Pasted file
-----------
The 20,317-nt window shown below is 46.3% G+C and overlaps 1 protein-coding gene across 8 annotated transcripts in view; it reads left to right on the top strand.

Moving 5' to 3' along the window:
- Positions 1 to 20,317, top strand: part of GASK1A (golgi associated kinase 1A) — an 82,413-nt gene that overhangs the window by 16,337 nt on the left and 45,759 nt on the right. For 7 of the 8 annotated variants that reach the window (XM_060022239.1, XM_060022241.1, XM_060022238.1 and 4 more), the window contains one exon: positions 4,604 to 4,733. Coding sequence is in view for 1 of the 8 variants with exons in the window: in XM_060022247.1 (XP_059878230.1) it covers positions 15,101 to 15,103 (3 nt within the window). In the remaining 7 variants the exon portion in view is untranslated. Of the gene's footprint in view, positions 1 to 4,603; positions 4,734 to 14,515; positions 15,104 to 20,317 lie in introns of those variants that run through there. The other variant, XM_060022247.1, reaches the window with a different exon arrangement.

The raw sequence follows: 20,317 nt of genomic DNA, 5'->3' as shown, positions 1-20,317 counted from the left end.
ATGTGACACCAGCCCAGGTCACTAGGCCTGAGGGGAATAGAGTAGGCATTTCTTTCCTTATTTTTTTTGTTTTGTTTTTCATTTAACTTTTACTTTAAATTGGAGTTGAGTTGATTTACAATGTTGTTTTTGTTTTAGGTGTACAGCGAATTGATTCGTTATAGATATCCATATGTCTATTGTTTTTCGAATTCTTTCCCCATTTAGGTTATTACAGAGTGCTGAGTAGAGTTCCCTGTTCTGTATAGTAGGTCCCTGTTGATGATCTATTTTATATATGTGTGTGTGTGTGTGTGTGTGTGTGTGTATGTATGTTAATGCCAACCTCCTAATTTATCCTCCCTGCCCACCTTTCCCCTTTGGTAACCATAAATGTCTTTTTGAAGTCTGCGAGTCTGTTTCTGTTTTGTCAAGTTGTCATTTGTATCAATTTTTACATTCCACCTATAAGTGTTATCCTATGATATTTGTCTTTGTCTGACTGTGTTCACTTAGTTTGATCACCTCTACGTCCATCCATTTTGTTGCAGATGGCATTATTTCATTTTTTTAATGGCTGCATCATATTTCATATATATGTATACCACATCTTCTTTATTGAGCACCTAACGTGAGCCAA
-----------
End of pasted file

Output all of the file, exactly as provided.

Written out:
The 20,317-nt window shown below is 46.3% G+C and overlaps 1 protein-coding gene across 8 annotated transcripts in view; it reads left to right on the top strand.

Moving 5' to 3' along the window:
- Positions 1 to 20,317, top strand: part of GASK1A (golgi associated kinase 1A) — an 82,413-nt gene that overhangs the window by 16,337 nt on the left and 45,759 nt on the right. For 7 of the 8 annotated variants that reach the window (XM_060022239.1, XM_060022241.1, XM_060022238.1 and 4 more), the window contains one exon: positions 4,604 to 4,733. Coding sequence is in view for 1 of the 8 variants with exons in the window: in XM_060022247.1 (XP_059878230.1) it covers positions 15,101 to 15,103 (3 nt within the window). In the remaining 7 variants the exon portion in view is untranslated. Of the gene's footprint in view, positions 1 to 4,603; positions 4,734 to 14,515; positions 15,104 to 20,317 lie in introns of those variants that run through there. The other variant, XM_060022247.1, reaches the window with a different exon arrangement.

The raw sequence follows: 20,317 nt of genomic DNA, 5'->3' as shown, positions 1-20,317 counted from the left end.
ATGTGACACCAGCCCAGGTCACTAGGCCTGAGGGGAATAGAGTAGGCATTTCTTTCCTTATTTTTTTTGTTTTGTTTTTCATTTAACTTTTACTTTAAATTGGAGTTGAGTTGATTTACAATGTTGTTTTTGTTTTAGGTGTACAGCGAATTGATTCGTTATAGATATCCATATGTCTATTGTTTTTCGAATTCTTTCCCCATTTAGGTTATTACAGAGTGCTGAGTAGAGTTCCCTGTTCTGTATAGTAGGTCCCTGTTGATGATCTATTTTATATATGTGTGTGTGTGTGTGTGTGTGTGTGTGTATGTATGTTAATGCCAACCTCCTAATTTATCCTCCCTGCCCACCTTTCCCCTTTGGTAACCATAAATGTCTTTTTGAAGTCTGCGAGTCTGTTTCTGTTTTGTCAAGTTGTCATTTGTATCAATTTTTACATTCCACCTATAAGTGTTATCCTATGATATTTGTCTTTGTCTGACTGTGTTCACTTAGTTTGATCACCTCTACGTCCATCCATTTTGTTGCAGATGGCATTATTTCATTTTTTTAATGGCTGCATCATATTTCATATATATGTATACCACATCTTCTTTATTGAGCACCTAACGTGAGCCAA